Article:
3. Chafariz Real
Another tantalising glimpse of the royal palace is hiding just behind Vendas Novas’ municipal market.
The Royal Fountain comprises two long masonry basins next to wall with a blue border and a gable flanked by scrolls.
The tanks are from 1728 and were first built for the workers and animals involved in the construction.
The fountain later suffered the indignity of becoming a public lavatory, before being restored to its 18th century appearance.
4. Museu da Escola Prática de Artilharia
On weekends the artillery academy allows visitors to peruse eight rooms full of artefacts from its past.
The exhibits date from the 1860s on, and special attention is paid to the First World War, during which Portugal fought with the Allied Powers.
There are uniforms, medals, shell casings and side-arms from this conflict.
The museum also documents some the academy’s most illustrious graduates, and tracks the evolution of artillery in the century and a half since the academy’s foundation.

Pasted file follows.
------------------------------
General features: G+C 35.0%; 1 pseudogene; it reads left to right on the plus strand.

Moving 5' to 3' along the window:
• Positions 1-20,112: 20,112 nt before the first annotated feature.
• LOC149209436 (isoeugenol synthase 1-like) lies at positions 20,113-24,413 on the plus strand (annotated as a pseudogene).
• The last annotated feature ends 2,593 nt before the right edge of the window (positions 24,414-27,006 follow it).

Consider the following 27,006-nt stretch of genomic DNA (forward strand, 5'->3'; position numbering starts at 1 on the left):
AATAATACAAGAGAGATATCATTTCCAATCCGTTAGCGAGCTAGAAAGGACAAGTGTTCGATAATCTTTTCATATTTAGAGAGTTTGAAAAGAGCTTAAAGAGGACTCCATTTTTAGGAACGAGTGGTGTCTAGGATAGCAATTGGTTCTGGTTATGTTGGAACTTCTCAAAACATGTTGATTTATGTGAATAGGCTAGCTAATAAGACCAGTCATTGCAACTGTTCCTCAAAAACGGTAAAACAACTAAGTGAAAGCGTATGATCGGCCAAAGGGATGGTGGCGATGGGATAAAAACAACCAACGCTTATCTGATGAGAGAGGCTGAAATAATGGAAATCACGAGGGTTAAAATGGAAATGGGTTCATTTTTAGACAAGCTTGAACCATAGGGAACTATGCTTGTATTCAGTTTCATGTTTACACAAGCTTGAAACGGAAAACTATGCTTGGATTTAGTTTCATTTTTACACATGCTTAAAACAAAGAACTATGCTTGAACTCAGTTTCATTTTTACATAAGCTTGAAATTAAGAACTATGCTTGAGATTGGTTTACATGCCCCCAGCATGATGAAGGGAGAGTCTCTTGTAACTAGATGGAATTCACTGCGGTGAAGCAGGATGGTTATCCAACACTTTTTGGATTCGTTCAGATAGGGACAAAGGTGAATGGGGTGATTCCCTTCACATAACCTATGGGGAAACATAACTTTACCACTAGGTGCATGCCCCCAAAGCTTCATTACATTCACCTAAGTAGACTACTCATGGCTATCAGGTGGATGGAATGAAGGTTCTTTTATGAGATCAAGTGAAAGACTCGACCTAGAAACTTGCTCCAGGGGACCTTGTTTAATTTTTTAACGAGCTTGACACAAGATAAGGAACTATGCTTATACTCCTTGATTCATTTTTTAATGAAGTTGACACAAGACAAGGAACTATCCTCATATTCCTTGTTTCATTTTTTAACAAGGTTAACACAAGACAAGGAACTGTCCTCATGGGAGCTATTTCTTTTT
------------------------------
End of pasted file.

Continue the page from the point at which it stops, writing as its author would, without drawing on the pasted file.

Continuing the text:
5. Igreja de Nossa Senhora da Nazaré
This church from the start of the 1500s is the oldest surviving building in the Vendas Novas municipality.
It is in Ladeira, roughly halfway to the city of Setúbal from Vendas Novas the town.
The church’s allure stems from its transitional architecture, with elements of both Gothic and Manueline design.
To the rear of the building there’s a Gothic octagonal font, while inside a lot of the interior decor dates to the 1700s.
From this time there’s an Indo-Portuguese ivory crucifix in the altar, and lining the walls are quintessentially Portuguese blue and white azulejos.
Among the older works are a Manueline holy water font from the 1500s and a 17th-century wooden statue of Our Lady of Nazareth.
6. Palácio do Vidigal
It might be charitable to describe this building as a “palace”, but for avid Portuguese historians it’s still a fascinating relic from the days of royalty.